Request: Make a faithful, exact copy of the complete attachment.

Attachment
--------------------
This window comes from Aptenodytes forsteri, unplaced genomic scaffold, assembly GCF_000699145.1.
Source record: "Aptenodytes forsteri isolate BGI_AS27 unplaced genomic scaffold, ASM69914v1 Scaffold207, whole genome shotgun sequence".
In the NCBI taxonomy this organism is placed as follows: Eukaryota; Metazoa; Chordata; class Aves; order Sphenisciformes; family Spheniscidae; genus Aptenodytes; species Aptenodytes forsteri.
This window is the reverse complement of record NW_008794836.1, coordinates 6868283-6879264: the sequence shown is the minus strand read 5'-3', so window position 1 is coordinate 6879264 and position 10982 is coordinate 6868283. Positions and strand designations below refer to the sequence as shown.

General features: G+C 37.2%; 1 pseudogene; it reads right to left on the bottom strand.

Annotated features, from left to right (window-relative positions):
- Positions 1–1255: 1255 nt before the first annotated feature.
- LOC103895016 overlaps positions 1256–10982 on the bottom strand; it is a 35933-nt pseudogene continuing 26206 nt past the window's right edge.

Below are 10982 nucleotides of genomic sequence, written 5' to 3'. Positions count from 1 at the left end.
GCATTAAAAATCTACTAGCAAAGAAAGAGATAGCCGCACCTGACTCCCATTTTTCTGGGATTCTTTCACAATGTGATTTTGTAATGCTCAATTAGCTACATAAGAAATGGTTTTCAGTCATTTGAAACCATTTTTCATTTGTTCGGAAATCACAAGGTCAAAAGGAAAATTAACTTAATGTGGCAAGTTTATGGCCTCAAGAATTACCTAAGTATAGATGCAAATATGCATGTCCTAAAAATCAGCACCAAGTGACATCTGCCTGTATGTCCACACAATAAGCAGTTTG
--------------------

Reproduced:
This window comes from Aptenodytes forsteri, unplaced genomic scaffold, assembly GCF_000699145.1.
Source record: "Aptenodytes forsteri isolate BGI_AS27 unplaced genomic scaffold, ASM69914v1 Scaffold207, whole genome shotgun sequence".
In the NCBI taxonomy this organism is placed as follows: Eukaryota; Metazoa; Chordata; class Aves; order Sphenisciformes; family Spheniscidae; genus Aptenodytes; species Aptenodytes forsteri.
This window is the reverse complement of record NW_008794836.1, coordinates 6868283-6879264: the sequence shown is the minus strand read 5'-3', so window position 1 is coordinate 6879264 and position 10982 is coordinate 6868283. Positions and strand designations below refer to the sequence as shown.

General features: G+C 37.2%; 1 pseudogene; it reads right to left on the bottom strand.

Annotated features, from left to right (window-relative positions):
- Positions 1–1255: 1255 nt before the first annotated feature.
- LOC103895016 overlaps positions 1256–10982 on the bottom strand; it is a 35933-nt pseudogene continuing 26206 nt past the window's right edge.

Below are 10982 nucleotides of genomic sequence, written 5' to 3'. Positions count from 1 at the left end.
GCATTAAAAATCTACTAGCAAAGAAAGAGATAGCCGCACCTGACTCCCATTTTTCTGGGATTCTTTCACAATGTGATTTTGTAATGCTCAATTAGCTACATAAGAAATGGTTTTCAGTCATTTGAAACCATTTTTCATTTGTTCGGAAATCACAAGGTCAAAAGGAAAATTAACTTAATGTGGCAAGTTTATGGCCTCAAGAATTACCTAAGTATAGATGCAAATATGCATGTCCTAAAAATCAGCACCAAGTGACATCTGCCTGTATGTCCACACAATAAGCAGTTTG